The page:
Through the Looking Glass Children's Book Reviews

Mercedes and the Chocolate Pilot

Mercedes and the Chocolate Pilot

Margot Theis Raven
Illustrator:  Gijsbert van Frankenhuyzen 
Nonfiction Picture Book
For ages 6 and up
Sleeping Bear Press, 2002   ISBN: 1585360694

On June 24th 1948, the leader of the then Soviet Union, Josef Stalin, sealed off West Berlin from the world, hoping to thus force the city to agree to his terms to become a part of his communist “Empire.” From June 26th 1948 until September 30th 1949 the allies, the United States, Britain, and France, flew in tons and tons of food and fuel for the besieged people. The pilots risked their lives and suffered a great deal as they flew in and out again and again. The people of Berlin would never have survived this time if it hadn’t been for the airlift, and for many the pilots who made those dangerous flights became heroes and friends.

This is the story of one of the children of Berlin who was profoundly affected by the actions of one particular pilot. This pilot recognized that food alone was not enough for the children trapped within the confines of Berlin. They also needed that all too important panacea of the young and the not-so-young: candy. Of course many people thought that candy was a luxury that the pilots should not be wasting their time on, but Lt. Gail Halvorsen thought differently. Not only did the candy give the children pleasure because it tasted good, but it also was symbol of the affection and sympathy that the pilot had for the children of Berlin. It made them feel special and less forgotten by the outside world.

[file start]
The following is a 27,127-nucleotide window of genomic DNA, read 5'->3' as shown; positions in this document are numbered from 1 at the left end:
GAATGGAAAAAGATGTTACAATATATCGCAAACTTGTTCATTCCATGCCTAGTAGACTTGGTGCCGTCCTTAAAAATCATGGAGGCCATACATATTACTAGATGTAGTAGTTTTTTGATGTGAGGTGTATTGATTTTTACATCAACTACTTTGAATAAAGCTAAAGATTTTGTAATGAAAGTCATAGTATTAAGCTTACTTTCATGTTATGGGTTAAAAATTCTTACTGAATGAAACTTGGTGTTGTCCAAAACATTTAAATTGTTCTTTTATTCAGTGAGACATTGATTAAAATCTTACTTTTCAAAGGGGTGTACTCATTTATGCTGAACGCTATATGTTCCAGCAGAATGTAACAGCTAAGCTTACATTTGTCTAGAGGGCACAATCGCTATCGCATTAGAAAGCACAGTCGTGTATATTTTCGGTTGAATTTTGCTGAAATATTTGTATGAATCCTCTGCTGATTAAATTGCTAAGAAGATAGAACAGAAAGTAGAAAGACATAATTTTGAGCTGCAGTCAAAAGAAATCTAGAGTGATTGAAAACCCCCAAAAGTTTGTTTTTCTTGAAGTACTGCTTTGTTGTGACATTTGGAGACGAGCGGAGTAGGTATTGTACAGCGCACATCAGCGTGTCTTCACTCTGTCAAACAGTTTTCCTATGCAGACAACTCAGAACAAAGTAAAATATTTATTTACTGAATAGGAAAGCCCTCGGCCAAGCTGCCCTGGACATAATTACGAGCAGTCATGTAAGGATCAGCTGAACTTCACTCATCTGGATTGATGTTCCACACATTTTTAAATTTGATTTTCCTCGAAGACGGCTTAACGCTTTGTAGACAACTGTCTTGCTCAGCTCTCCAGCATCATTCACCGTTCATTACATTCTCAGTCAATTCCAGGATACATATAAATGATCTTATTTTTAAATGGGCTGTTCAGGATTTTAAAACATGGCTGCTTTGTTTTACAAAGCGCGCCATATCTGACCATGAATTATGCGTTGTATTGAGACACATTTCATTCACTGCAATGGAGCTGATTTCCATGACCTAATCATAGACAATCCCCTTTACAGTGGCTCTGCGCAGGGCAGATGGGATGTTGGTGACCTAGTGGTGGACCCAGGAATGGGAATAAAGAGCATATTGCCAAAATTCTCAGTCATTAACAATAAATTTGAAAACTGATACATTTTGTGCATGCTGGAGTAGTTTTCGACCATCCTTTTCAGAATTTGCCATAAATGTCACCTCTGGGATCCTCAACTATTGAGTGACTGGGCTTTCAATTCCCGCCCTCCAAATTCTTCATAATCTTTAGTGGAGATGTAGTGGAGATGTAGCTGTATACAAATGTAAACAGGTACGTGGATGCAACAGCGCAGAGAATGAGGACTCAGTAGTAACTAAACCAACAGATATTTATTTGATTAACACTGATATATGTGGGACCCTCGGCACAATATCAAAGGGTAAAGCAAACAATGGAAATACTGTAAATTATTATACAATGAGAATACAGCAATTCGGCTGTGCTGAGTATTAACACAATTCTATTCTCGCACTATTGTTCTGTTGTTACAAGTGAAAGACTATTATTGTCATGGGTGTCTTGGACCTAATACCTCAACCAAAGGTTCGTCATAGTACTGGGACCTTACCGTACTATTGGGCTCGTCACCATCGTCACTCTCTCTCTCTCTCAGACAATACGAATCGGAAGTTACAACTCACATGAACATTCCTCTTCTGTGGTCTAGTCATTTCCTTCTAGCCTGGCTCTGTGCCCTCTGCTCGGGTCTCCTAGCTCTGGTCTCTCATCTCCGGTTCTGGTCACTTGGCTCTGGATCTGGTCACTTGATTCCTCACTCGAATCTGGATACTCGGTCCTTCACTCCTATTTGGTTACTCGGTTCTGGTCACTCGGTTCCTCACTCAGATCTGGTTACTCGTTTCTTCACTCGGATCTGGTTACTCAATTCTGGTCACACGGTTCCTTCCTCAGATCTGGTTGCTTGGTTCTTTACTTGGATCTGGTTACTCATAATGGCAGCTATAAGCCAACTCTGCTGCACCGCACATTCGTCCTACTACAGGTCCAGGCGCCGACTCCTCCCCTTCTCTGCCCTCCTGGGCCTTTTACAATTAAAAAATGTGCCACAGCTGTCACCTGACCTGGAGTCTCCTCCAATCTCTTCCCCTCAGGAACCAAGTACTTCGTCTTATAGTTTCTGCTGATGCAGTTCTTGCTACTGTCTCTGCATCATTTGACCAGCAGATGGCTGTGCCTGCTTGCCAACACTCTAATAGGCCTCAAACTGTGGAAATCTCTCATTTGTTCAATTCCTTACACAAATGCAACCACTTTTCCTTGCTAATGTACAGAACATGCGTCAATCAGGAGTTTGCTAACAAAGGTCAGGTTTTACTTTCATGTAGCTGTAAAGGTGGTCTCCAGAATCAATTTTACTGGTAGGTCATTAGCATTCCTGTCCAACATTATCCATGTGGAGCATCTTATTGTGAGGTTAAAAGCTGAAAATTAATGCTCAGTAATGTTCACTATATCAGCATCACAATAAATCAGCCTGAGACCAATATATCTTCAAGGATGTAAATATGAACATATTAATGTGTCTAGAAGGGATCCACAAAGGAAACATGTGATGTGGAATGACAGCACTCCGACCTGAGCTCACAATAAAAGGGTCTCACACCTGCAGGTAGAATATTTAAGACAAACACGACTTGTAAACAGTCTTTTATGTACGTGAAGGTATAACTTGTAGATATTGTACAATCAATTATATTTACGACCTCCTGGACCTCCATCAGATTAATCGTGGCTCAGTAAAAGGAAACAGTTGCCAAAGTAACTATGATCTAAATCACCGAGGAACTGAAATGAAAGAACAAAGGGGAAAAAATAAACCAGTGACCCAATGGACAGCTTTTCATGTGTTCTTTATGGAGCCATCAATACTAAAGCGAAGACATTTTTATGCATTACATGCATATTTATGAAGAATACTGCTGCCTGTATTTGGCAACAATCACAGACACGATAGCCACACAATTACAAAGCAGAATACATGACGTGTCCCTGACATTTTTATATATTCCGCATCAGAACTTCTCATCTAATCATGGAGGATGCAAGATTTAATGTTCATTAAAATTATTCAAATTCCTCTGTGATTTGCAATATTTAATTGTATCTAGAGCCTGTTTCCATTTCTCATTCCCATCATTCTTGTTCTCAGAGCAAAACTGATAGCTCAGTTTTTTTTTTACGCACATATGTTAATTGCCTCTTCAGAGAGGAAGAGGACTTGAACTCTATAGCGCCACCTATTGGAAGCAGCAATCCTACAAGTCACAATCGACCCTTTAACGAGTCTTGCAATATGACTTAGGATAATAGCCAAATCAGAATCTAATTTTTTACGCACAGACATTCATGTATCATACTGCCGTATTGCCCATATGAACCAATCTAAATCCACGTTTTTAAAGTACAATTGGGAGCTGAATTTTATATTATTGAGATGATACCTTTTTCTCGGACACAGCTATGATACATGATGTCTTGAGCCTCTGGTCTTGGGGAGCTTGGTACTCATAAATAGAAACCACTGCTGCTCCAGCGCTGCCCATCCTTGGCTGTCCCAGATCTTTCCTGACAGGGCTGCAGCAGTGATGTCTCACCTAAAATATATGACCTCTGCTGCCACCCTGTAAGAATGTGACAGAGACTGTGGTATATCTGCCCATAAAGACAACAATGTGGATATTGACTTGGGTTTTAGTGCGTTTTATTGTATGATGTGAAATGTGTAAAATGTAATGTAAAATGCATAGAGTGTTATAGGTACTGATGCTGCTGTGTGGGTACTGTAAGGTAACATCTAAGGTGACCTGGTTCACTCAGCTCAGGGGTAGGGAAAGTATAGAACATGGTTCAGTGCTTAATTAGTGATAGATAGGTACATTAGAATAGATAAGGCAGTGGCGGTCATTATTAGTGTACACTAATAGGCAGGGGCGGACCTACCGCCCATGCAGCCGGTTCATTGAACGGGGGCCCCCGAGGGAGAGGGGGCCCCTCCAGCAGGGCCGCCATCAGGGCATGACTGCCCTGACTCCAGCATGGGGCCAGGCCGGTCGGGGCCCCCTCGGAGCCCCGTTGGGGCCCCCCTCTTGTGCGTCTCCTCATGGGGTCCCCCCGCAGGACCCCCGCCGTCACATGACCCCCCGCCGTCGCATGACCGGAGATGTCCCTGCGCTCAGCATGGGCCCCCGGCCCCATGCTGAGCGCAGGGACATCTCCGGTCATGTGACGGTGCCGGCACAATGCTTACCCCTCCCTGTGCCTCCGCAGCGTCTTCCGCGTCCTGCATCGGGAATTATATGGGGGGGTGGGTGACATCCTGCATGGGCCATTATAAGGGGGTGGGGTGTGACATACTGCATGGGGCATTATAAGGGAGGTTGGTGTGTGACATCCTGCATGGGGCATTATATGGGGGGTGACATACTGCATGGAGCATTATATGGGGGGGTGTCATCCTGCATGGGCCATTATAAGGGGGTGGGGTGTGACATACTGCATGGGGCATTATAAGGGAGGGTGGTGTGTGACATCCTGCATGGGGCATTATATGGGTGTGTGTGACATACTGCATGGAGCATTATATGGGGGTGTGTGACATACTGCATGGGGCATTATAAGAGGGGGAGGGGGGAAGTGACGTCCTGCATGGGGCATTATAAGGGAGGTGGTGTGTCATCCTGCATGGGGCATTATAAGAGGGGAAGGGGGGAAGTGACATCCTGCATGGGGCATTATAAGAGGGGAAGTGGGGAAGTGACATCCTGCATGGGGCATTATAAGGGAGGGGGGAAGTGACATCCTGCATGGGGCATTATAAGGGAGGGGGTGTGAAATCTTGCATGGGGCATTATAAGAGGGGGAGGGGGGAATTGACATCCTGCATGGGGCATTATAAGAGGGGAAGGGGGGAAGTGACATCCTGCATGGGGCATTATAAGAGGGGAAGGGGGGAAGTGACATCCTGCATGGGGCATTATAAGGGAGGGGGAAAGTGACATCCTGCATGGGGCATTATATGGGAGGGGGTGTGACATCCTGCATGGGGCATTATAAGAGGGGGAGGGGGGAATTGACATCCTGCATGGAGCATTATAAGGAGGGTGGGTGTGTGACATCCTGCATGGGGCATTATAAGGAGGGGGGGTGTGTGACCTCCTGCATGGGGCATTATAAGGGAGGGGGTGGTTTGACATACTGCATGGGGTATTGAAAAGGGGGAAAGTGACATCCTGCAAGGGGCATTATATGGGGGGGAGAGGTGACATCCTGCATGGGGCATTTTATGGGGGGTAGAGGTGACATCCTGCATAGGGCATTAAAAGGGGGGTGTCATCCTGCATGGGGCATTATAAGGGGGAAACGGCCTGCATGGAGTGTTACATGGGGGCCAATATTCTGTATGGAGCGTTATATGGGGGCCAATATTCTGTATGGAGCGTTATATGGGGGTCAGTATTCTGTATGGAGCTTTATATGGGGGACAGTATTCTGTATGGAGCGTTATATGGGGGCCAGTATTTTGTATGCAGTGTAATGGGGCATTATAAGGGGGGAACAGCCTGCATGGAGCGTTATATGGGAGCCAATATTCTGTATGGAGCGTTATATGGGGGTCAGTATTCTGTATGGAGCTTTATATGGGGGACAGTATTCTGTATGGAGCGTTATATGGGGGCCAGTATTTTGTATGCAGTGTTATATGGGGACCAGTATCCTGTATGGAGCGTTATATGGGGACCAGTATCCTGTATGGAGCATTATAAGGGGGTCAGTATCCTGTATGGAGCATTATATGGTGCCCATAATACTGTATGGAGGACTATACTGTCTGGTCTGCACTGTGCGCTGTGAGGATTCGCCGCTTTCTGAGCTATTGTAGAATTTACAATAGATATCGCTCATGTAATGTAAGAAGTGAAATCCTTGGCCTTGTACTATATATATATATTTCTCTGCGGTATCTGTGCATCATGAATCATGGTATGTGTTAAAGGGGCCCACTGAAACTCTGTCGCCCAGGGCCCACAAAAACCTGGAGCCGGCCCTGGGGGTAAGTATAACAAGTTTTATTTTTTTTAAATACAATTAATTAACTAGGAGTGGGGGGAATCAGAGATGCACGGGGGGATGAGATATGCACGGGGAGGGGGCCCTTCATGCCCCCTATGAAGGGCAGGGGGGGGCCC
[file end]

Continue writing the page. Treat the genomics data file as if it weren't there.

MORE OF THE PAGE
Mercedes Simon was one of these Berlin children who felt forgotten, lonely, and deeply distressed by the events of the war. Her father had never come home and she and her mother had a hard time of it now. Mercedes’ mother told her about Lt. Halvorsen and how he had come to be called the American Chocolate Pilot. Mercedes wanted so badly to be one of the children who received his candy but when she went to the air force base and tried to catch one of the candy packets that were thrown out of the plane, Mercedes was pushed aside by a larger child. So, she wrote to the Chocolate Pilot asking him to drop some candy in her yard as he flew over. Hers was garden with “the white chickens” and she thought he would be able to find it.

As it happened Lt. Halvorsen was not able to find Mercedes’ garden, but he still sent her candy and with it a letter. The letter became one of Mercedes’ prized possessions and it was what she had in hand when, many years later, she had the opportunity to meet, and thank, The Chocolate Pilot in person.

Deeply moving, and beautifully written, the author has incorporated an enormous amount of information about Berlin Airlift and the people it affected. Illustrated with simple yet forceful pastel illustrations which capture the importance of the Chocolate Pilot in Mercedes’ life, this book is very special and a fitting recognition and appreciation for the Chocolate Pilot and all those who helped him make “Operation Little Vittels” a great success.

More information about the Chocolate Pilot can be found at: www.konnections.com/airlift/candy.htm


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